While there are plenty of playful scenarios where denial is used as a ‘punishment,’ it’s probably not the best idea for lovers to exploit orgasm denial as retribution for things happening outside the bedroom (unless, of course, this is part of an established and consensual dynamic). It’s also good to remember that denial doesn’t always mean the person denied doesn’t get to climax. Yes, this pursuit might ultimately mean no orgasm at all, but this again should be an aspect of the play that is articulated and agreed upon.
Your Lover, You, And Orgasm Denial
Any which way you tend to masturbate – be it with a vibrator, watching porn, humping a pillow, or all three – will work for purposes of denying or being denied by your partner. You just need to pay attention to the things that often arouse each other (and practice does make perfect, doesn’t it?) and act accordingly. Sure, you might have to regulate speed, pattern, and application when wanting to hold back your climax or that of your partner, but pretty much the same concepts apply when you or somebody else is at the helm.
It’s a good idea that partners not just rely on non-verbal reactions, especially for people new to this play. When someone else is playing with your arousal, or you are trying to determine how close your lover might be, establish verbal clues, or, if you’re playing with orgasm denial along with being gagged, you will want to establish clearly defined gestural and or auditory signals, such as shaking something rattly, or squeezing something that squeaks. This is so you can effectively communicate with one another to achieve the desired goal. As much as orgasm denial can be about handing control over to another lover(s), it’s super important to remember that all play is a constant dialogue. If the denied person doesn’t communicate when they’re close to orgasm, the denier cannot effectively deny them.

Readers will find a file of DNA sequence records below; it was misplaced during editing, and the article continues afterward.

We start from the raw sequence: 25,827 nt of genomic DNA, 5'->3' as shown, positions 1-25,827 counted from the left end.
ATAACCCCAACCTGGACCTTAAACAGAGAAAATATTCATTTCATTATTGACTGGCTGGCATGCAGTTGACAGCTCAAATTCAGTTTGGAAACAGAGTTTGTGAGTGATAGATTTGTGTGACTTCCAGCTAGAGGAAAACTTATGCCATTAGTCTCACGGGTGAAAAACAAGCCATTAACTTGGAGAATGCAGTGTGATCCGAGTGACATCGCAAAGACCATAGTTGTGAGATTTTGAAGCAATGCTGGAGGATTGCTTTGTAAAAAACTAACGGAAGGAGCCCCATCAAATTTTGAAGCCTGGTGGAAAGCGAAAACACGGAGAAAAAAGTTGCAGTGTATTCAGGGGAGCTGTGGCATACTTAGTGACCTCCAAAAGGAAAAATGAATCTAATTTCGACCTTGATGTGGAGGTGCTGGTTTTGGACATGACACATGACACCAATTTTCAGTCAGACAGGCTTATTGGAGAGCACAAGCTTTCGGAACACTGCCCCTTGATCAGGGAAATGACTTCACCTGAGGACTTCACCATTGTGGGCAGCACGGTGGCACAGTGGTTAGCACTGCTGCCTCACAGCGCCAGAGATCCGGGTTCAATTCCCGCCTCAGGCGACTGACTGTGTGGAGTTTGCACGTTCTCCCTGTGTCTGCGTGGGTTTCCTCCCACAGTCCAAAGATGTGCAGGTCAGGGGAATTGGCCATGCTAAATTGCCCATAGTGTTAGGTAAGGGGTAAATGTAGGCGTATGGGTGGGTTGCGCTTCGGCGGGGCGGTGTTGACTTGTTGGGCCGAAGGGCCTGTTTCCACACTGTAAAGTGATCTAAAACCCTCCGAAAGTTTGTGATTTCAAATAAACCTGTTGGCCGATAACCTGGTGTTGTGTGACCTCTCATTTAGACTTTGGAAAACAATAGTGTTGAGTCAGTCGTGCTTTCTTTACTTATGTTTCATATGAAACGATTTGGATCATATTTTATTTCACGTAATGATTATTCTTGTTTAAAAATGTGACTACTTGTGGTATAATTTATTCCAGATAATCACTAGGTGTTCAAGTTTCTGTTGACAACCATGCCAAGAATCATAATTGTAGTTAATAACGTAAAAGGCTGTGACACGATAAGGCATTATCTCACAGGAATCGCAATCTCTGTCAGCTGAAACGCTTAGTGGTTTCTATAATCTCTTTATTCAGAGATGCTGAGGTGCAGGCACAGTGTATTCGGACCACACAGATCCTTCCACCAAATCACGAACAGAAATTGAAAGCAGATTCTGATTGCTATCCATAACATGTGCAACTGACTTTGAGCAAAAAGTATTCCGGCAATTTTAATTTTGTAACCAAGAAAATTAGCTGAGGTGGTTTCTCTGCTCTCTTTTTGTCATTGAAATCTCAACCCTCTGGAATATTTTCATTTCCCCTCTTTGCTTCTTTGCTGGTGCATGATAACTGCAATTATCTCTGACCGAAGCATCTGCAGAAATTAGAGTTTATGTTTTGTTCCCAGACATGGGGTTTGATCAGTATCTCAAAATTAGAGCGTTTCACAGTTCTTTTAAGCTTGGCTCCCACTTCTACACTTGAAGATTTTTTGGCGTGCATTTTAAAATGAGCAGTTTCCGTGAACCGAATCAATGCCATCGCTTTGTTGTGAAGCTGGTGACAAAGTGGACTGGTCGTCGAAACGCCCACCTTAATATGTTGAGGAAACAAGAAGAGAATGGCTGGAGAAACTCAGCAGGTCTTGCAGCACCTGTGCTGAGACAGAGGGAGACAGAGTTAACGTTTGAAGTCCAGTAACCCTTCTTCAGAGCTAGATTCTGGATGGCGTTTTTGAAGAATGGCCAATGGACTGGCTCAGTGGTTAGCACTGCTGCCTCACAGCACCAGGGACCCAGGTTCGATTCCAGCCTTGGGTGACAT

Establishing your cues and communication is all part of your pre-play set-up, which also needs to include a conversation about what the goal is and what your roles are in play: is the end goal an eventual orgasm? A ruined orgasm? Is this to humiliate the denied or reward them? Is the denied willingly undergoing denial or are they (consensually) unwilling, and giving pushback to the person doing the denying? This is all so important to establish. It may be an integral part of one person’s arousal to be able to say “no, stop, I hate this” and for the action to continue, whereas another person may prefer to engage in a different fantasy of not being worthy of orgasm and expressing gratitude for the denial. Equally, the person doing the denying may find one or other of these different scenarios more or less arousing, depending on what they enjoy. These are just two examples to show why communication is so important in play, and why it needs to be established before play begins. There are so many scenarios and fantasies that orgasm denial can be a part of!
Denying an orgasm requires careful listening and communication to ascertain where someone is in their arousal cycle. The occasional “Oh God” or an “I can’t take it anymore” will feed anyone’s ego, but it doesn’t tell us as much as “yes, that’s going to make me come” or “I’m so close”.
Having a colour-coded system or even relying on a one-through-five numbered scale is a good way to indicate where you or a lover is in their level of arousal. Spend some time in advance determining what the points on the scale mean to each individual partner, and how they apply to the particular activity they are being used for. This considered conversation can help to avoid confusion if a similar scale is being used both for proximity to orgasm and pain threshold, or something of the like. This way, when your person moans, “Yellow. Yellow.” you know what they are communicating and that you still have some time, as opposed to when you or they growl “Red!” or a hearty “Five!” You’ll know with the latter that you need to back off a bit if preventing an orgasm is what’s desired.
As you and your partner(s) discover the pleasure and the power of orgasm denial you might find yourself drawn towards incorporating the play into your everyday life, or including it in longer periods of time outside of the bedroom.
In Part 3, we explore this aspect of total, and sometimes prolonged, orgasm denial: Chastity.